Please note: all PDF forms and documents function optimally when downloaded to your computer and opened with the free Adobe Acrobat Reader software(opens in a new window).


You must use the application form prescribed by the Secretary of State (Form 11-A) or provided to you by your county board of elections to apply for your absentee ballot.

Send your request to your county board of elections. Board mailing addresses are available at


All Ohio voters whose registration information is up-to-date have the opportunity to vote in any election from the convenience of their own homes by requesting an absentee ballot. Absentee voting has many benefits -- You can vote early, it is convenient, it reduces the chance of lines at the polls on Election Day, and absentee ballots are the first votes counted on Election Night. Voters need only fill out and return an application and their absentee ballot will be mailed to them so they may make their selections at their leisure and return their ballot to the board of elections ahead of Election Day.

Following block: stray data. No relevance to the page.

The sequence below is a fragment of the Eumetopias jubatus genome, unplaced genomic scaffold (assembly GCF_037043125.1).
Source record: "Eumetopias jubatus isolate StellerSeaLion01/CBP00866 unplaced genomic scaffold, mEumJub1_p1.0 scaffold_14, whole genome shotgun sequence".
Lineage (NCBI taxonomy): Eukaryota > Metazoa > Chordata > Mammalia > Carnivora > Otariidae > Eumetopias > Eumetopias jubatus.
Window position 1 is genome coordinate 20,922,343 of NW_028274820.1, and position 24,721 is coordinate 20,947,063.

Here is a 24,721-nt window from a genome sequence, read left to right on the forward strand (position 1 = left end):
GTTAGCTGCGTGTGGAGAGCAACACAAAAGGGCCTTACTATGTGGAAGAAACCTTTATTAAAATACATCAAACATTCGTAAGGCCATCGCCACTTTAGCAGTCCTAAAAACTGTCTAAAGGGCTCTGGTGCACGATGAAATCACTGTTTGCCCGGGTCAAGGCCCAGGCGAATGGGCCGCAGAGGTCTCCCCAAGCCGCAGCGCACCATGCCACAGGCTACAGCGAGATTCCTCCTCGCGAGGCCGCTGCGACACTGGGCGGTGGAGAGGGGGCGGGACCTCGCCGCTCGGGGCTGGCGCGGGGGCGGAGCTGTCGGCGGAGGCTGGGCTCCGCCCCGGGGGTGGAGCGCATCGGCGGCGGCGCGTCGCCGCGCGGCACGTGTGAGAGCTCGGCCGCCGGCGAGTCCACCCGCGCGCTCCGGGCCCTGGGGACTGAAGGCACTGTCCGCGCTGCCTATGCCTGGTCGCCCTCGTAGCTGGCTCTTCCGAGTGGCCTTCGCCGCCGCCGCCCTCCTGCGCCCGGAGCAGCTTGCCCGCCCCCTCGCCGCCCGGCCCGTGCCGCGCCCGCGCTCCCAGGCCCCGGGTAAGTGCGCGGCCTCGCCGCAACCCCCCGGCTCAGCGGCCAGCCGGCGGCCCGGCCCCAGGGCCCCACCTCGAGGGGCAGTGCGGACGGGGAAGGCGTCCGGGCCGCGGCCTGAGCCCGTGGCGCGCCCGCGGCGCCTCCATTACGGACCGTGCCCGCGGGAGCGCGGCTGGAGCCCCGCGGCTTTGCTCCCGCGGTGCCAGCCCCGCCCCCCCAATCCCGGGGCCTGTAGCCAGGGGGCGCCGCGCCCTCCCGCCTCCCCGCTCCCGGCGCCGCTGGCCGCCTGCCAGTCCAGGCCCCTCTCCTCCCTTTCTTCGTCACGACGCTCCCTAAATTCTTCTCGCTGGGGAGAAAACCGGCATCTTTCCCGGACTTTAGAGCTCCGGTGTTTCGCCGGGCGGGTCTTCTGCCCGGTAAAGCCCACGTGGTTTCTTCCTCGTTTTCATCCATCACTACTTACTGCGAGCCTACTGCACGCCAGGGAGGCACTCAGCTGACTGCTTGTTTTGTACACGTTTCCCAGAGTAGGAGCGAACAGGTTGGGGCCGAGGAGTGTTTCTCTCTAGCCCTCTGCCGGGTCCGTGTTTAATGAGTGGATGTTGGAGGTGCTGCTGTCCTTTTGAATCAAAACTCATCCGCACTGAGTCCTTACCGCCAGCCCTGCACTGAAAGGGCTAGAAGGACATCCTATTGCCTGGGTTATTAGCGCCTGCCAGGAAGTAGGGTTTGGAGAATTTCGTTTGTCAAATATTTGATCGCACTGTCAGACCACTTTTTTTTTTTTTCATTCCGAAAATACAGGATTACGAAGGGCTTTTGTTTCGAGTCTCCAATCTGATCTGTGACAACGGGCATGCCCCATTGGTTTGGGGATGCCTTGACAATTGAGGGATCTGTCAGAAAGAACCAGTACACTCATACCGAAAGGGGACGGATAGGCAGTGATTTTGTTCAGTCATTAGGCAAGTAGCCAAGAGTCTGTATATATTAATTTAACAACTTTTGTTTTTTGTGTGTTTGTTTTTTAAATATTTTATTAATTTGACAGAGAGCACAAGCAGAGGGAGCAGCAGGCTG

The deadline to request an absentee ballot is seven days before the election in which you want to vote. If mailed, absentee ballots must be postmarked by the day before the election in order to be counted. You can also return your absentee ballot in person to your county board of elections before the close of the polls at 7:30 p.m. on Election Day.